And contrary to my belief in those moments, I did not die.

Erin soon found her own mantra: Easy. (As in eeeeaaaassssyyyyy. And there’s a hand gesture too, like a pushing down of the air with both hands.)

So we charged up hills, mantra in mind.

Years and continents and states later, Settle in has not left me. I summoned the saying while in India, riding the bus back to Kolkata in the sticky, swampy heat only India can manufacture. A herd of uniformed school girls sang songs in Hindi at the top of their lungs and the bus paused, then sat, then turned off its engine in the middle of a traffic jam. It had been a long day. Men in kurtai’s with scraggly beards peered into our parked bus. Despite the green light, not a single car moved across the intersection. The smell of too many pre-pubescent girls on one bus wafted down the aisle. Sweat beaded under my salwar kameez. The other white girl on our school expedition consulted her watch: “We’ve been sitting here for 27 minutes” she said. The bus windows only cracked open halfway. The nun on the bus wouldn’t let us open the door or let us out in the middle of the city. Undoubtedly, in an ironic twist of fate, I found myself in Dante’s Inferno while volunteering at a religious school. The girl in front of me kept checking her watch. And I thought about running the hill behind Valhalla–I decided to settle in. It was perhaps the second time in my life where I didn’t let the overwhelming nature of the situation consume me–where I found a bit of zen–nah, “zen” is too nirvana sounding, and believe me, there is not an ounce of nirvana to be found when 49 adolescent girls, rife with body odor squeal a rendition of Britany Spears at the top of their lungs for twenty minutes in stopped traffic. No, decidedly not zen. Peace? Acceptance? Yes, I found acceptance  with my surroundings.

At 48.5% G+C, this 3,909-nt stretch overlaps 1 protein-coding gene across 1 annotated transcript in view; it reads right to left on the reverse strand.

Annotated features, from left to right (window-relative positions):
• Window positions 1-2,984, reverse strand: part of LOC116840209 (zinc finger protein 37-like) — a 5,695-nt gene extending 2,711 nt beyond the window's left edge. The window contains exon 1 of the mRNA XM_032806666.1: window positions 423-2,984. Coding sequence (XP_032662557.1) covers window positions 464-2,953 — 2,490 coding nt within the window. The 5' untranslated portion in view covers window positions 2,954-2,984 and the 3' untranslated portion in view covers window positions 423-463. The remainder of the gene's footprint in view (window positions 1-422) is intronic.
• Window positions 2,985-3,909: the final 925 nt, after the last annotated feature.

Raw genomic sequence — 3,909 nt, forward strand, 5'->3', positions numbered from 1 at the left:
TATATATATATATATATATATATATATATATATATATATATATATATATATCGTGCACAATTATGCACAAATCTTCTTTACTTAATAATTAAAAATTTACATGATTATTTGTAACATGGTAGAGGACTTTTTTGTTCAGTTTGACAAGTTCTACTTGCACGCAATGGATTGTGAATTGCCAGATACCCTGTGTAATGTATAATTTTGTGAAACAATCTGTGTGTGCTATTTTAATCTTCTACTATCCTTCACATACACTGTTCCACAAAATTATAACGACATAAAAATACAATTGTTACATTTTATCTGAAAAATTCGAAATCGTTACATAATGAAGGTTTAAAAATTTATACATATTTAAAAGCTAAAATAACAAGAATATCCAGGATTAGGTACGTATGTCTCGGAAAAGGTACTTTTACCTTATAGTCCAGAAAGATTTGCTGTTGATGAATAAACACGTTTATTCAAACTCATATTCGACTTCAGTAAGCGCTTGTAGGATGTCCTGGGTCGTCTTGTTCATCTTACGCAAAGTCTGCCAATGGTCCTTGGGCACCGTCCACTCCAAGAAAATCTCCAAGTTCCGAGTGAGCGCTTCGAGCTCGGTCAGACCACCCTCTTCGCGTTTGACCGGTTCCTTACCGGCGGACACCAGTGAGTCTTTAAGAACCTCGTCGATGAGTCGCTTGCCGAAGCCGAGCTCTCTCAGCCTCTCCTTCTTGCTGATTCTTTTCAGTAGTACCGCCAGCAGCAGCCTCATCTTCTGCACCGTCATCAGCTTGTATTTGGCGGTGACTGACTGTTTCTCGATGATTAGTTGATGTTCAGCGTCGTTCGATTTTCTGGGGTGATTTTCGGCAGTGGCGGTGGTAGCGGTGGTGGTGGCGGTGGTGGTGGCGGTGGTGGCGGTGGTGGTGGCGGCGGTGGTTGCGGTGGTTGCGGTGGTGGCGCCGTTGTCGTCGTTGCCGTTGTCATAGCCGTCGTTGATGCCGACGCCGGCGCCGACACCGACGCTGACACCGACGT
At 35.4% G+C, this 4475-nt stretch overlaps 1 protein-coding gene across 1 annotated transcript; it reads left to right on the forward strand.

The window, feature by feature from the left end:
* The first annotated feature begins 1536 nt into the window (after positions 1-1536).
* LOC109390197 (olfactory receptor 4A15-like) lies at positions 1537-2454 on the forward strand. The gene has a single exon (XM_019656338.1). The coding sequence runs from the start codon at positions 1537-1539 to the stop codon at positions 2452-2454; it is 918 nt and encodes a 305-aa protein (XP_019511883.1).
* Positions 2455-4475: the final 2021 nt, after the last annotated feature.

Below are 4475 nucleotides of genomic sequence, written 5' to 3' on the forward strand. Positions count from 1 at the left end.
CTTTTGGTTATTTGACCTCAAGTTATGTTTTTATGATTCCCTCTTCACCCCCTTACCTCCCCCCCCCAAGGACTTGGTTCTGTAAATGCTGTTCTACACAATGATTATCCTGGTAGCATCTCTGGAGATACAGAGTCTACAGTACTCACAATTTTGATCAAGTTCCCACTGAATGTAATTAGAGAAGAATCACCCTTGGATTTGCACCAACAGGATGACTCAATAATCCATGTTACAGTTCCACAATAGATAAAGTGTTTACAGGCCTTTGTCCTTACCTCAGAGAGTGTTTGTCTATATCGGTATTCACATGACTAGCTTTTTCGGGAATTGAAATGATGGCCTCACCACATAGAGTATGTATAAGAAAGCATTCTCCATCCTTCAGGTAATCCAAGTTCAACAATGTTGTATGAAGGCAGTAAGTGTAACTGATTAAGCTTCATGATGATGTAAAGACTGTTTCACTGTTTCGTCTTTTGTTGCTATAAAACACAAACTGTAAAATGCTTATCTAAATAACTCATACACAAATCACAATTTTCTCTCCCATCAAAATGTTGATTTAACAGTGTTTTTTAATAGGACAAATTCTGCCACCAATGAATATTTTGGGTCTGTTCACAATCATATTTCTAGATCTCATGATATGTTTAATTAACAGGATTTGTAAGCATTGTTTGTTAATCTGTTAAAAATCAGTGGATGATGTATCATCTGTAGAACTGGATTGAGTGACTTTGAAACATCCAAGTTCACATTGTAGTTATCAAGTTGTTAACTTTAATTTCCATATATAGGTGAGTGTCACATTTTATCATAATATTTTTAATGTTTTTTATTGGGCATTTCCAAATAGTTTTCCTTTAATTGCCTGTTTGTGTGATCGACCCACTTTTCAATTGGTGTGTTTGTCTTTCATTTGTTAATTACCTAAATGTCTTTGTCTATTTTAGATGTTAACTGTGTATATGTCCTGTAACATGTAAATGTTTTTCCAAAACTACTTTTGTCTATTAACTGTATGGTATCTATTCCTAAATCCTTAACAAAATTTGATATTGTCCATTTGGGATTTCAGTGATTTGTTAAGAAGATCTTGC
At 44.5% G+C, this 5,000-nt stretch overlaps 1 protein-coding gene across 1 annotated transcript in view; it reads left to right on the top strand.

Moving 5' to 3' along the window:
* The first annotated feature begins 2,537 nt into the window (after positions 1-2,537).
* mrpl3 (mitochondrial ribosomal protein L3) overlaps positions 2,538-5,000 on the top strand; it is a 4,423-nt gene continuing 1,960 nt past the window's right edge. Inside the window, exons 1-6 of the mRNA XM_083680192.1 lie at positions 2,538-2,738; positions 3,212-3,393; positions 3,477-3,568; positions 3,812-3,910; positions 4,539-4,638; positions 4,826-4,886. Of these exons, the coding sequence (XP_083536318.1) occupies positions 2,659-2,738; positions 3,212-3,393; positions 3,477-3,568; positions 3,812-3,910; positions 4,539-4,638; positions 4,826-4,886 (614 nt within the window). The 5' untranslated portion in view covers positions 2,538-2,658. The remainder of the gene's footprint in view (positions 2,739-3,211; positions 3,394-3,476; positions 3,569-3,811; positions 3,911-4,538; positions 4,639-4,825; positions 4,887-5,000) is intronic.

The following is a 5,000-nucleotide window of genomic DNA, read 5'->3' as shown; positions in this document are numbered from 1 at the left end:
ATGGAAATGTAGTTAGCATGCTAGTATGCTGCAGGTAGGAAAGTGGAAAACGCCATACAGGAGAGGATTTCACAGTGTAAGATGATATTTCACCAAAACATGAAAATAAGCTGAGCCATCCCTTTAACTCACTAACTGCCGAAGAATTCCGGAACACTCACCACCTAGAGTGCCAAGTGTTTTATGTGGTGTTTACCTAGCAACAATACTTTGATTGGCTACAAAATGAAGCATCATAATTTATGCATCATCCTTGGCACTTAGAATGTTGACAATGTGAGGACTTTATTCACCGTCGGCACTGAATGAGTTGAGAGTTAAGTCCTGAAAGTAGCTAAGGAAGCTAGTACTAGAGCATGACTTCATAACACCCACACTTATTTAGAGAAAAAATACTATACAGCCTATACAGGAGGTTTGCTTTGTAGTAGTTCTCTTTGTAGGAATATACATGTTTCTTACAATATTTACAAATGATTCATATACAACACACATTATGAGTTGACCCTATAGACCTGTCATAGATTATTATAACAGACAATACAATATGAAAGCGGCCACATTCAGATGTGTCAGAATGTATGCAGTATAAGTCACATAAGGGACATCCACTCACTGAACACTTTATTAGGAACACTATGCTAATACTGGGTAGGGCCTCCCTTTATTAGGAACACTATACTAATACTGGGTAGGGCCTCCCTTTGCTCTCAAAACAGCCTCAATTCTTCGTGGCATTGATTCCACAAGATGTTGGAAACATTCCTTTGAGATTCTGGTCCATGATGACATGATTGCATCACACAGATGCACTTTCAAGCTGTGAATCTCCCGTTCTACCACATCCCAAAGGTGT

So, up here in the PNW, I am getting ready to settle in. I am squeeing at the prospect of the rain forcing me inside to read a book, to graph out the raised garden beds, of researching and interviewing for the new book idea I’m so fired up about. I can’t wait to drive towards the sunrise. Can’t imagine how simple life might be: no moving! no monumental life-event to plan! no commuting via plane to see my honey! no world trip to plan! no world trip to pay off! For the first time in perhaps four years, I am ready to settle into serious routine.

Alley Berry Breakfast

But first, with what may be the final glory days of summer, I must pick the ripe blackberries down the alley and paint the garage.

Respirators always help while settling in--(before)

Remind me, will ya, when I start bitching (around the second coat) to settle in.